Definition of under-report in English:

under-report

verb

[WITH OBJECT]
  • Fail to report (something, especially news or data) fully.

    ‘athletes are inclined to under-report their use of drugs’
    ‘under-reported domestic violence’
    • ‘The reasons for doctors under-reporting adverse drug reactions include fear of litigation, diffidence, and complacency, and pharmacists are likely to hampered by similar constraints.’
    • ‘Given respondents' tendency to under-report illegal or socially undesirable behavior, higher reports would suggest more accuracy.’
    • ‘Unless stated otherwise, these figures come from research, not police statistics, as victims tend to under-report domestic violence to the police.’
    • ‘However, data on this is notorious for being under-reported in most official and research surveys carried out by state or other official organisations.’
    • ‘In practice, it generally means important initiatives are under-reported because journalists hate following up stories that have been given exclusively to their rivals.’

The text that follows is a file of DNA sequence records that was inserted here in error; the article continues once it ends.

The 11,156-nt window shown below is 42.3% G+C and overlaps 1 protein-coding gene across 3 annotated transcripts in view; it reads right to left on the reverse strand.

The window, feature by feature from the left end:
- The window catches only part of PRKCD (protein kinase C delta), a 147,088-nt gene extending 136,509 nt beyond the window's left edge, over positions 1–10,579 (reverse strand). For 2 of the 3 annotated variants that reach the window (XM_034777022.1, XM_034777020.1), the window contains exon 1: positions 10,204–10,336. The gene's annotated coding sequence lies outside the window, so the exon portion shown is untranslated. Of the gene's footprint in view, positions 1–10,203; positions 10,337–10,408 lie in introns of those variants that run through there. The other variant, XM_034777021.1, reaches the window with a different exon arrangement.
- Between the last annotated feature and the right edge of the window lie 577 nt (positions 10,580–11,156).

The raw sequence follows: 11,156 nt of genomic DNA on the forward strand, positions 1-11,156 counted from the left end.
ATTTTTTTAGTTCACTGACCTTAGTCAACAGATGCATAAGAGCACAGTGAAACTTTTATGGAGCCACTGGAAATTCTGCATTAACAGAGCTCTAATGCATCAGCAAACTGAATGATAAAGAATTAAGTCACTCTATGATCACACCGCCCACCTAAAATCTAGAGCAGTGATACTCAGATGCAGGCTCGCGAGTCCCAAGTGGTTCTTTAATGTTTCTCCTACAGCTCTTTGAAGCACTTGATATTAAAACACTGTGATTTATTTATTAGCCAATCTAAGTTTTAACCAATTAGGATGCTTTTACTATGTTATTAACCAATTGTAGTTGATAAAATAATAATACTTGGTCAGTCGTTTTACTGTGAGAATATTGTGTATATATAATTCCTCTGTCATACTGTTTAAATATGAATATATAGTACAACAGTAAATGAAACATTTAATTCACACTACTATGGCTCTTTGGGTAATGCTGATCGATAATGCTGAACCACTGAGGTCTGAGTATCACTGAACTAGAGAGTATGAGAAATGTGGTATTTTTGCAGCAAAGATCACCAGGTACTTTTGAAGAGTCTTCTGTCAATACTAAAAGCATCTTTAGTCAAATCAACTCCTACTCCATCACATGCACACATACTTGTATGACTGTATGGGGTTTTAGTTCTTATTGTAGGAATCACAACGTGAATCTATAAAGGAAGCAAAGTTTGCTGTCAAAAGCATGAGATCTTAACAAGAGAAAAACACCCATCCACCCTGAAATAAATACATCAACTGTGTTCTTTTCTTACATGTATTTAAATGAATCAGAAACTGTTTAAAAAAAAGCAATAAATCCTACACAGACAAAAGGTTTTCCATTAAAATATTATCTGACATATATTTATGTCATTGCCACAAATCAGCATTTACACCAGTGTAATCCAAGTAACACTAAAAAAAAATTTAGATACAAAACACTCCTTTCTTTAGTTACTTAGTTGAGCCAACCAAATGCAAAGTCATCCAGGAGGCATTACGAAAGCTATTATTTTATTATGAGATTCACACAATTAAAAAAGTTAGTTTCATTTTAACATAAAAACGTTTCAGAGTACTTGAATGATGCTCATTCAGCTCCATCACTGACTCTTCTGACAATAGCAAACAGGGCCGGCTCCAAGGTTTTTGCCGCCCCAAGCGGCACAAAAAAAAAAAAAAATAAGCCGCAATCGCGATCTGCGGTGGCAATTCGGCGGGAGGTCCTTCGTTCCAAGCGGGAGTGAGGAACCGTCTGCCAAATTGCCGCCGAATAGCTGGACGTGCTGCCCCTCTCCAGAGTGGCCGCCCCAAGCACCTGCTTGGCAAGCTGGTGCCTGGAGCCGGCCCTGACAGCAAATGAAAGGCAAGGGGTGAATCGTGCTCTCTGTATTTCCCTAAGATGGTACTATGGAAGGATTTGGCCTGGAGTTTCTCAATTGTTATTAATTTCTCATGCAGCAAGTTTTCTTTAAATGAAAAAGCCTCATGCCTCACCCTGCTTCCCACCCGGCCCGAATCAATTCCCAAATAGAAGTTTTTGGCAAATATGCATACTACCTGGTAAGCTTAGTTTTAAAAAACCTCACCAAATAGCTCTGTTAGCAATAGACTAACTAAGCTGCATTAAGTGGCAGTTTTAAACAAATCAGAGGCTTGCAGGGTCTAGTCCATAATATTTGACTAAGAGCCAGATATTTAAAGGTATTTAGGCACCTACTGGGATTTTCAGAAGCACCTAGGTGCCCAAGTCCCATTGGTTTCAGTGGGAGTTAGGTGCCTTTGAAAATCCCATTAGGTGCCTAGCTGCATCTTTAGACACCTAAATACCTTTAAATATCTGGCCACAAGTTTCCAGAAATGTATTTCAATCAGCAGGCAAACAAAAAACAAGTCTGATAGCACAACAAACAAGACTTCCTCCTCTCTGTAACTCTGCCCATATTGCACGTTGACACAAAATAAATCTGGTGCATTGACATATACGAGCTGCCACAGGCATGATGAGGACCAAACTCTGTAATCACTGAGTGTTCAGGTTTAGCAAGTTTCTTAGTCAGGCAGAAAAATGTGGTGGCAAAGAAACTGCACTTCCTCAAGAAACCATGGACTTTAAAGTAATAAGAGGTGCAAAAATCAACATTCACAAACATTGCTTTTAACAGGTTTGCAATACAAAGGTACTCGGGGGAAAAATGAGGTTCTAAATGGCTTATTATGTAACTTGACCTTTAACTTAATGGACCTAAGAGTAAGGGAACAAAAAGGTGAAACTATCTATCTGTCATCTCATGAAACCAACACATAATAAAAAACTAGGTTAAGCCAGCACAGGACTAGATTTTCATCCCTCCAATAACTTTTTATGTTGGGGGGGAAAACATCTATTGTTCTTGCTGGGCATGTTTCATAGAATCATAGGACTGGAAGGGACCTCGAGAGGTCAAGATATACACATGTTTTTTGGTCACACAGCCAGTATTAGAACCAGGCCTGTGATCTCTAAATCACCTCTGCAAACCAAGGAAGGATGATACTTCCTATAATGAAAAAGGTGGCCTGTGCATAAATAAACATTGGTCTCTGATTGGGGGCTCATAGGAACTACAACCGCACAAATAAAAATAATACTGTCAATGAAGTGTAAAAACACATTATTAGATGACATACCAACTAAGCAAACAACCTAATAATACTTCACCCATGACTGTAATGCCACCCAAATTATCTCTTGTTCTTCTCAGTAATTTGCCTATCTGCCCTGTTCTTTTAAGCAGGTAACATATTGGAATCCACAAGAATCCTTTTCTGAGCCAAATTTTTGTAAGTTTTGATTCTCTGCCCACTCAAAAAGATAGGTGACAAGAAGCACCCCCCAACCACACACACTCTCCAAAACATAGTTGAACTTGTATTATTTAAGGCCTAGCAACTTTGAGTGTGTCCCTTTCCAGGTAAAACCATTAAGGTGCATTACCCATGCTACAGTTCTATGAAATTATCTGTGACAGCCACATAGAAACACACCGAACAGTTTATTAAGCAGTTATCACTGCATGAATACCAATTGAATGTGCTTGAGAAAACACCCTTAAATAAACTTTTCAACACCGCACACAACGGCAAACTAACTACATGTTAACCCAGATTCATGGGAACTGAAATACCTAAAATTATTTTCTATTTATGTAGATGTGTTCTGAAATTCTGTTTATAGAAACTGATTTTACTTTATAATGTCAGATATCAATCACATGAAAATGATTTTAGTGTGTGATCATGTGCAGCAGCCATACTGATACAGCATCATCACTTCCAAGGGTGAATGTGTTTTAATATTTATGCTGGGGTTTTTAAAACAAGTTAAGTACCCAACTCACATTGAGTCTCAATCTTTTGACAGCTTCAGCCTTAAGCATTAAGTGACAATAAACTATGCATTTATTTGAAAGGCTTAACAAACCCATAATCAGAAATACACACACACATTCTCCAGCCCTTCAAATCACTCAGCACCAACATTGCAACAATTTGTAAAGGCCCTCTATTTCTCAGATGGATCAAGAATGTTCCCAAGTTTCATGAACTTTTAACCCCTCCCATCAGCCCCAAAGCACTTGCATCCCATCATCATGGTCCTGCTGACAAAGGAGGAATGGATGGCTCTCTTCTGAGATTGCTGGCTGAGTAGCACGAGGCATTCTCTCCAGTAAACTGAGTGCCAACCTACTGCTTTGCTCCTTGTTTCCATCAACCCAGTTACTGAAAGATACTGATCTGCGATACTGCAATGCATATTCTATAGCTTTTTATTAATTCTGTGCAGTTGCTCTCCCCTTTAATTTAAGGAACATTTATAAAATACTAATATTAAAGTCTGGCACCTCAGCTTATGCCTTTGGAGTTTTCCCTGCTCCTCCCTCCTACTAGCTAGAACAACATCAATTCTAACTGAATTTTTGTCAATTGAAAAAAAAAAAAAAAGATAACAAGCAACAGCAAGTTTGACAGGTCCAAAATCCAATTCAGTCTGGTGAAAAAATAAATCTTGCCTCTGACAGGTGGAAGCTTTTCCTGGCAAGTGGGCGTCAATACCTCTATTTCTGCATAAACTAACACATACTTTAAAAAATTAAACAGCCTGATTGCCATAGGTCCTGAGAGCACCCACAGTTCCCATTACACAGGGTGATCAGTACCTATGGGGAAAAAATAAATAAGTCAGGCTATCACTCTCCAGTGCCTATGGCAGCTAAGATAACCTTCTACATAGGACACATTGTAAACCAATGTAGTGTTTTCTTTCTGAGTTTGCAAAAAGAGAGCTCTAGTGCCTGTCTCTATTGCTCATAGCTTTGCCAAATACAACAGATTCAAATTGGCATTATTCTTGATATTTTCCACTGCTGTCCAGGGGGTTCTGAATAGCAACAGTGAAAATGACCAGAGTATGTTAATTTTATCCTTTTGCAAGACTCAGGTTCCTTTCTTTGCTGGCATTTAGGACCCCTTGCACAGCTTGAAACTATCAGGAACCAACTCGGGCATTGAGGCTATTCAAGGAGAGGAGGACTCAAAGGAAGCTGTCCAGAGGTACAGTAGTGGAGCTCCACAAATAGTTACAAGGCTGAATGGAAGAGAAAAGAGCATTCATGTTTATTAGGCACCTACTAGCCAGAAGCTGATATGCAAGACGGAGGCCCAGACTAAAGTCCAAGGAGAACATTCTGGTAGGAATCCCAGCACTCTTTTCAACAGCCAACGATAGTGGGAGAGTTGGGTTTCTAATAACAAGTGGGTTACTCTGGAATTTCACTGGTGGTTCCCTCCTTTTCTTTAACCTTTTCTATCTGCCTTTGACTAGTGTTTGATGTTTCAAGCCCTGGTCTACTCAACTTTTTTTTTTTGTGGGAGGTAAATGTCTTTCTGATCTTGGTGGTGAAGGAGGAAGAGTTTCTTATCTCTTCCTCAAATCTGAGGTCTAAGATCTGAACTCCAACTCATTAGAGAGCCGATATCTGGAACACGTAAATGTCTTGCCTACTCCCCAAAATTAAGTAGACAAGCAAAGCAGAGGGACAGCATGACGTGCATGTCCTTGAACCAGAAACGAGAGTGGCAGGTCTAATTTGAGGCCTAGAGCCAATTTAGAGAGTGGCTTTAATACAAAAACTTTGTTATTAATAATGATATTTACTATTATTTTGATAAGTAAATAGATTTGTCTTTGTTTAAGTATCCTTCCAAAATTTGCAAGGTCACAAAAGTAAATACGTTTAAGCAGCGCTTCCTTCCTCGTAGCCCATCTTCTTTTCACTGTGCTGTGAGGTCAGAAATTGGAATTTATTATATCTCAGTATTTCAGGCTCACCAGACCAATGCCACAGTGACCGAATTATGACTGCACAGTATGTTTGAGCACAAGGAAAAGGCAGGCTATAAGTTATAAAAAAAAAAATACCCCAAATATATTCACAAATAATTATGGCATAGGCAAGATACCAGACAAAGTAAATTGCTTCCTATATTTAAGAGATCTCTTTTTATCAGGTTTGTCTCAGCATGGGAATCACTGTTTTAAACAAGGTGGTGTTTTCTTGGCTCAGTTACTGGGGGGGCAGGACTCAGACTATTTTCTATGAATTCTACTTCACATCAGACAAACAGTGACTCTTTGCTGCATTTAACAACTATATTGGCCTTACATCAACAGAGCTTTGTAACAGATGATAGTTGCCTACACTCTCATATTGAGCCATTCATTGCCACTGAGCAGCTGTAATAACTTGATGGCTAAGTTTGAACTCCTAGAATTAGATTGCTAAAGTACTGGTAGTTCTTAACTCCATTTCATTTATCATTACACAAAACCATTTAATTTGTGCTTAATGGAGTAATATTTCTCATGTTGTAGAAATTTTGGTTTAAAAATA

• ‘The details were strangely under-reported and remain so.’
    • ‘She added that in her opinion, hate crime was under-reported and as confidence in reporting hate crime grew, so did the figures.’
    • ‘An internal investigation by the USDA suggests the problems may be under-reported, because too few animals are tested.’
    • ‘Yet this is the most under-reported crime of all.’
    • ‘The article under-reported opportunities to conserve forests, a precious resource threatened by wood consumption.’
    • ‘I think the secret to our success in public radio, which is of course under-reported by commercial media, is local control.’
    • ‘People with weight problems under-reporting their food intake is so common that attempts to measure how much they eat are almost worthless.’
    • ‘Despite its high prevalence, obesity is documented by doctors only in a small proportion of patients, indicating that this life threatening condition is considerably under-reported in medical records.’
    • ‘An investigation said many city firms have under-reported the true extent of the job losses so far this year, quoting sources who believe the true figure could be in excess of 9,000 jobs.’

Pronunciation:

under-report

/ʌndərɪˈpɔːt/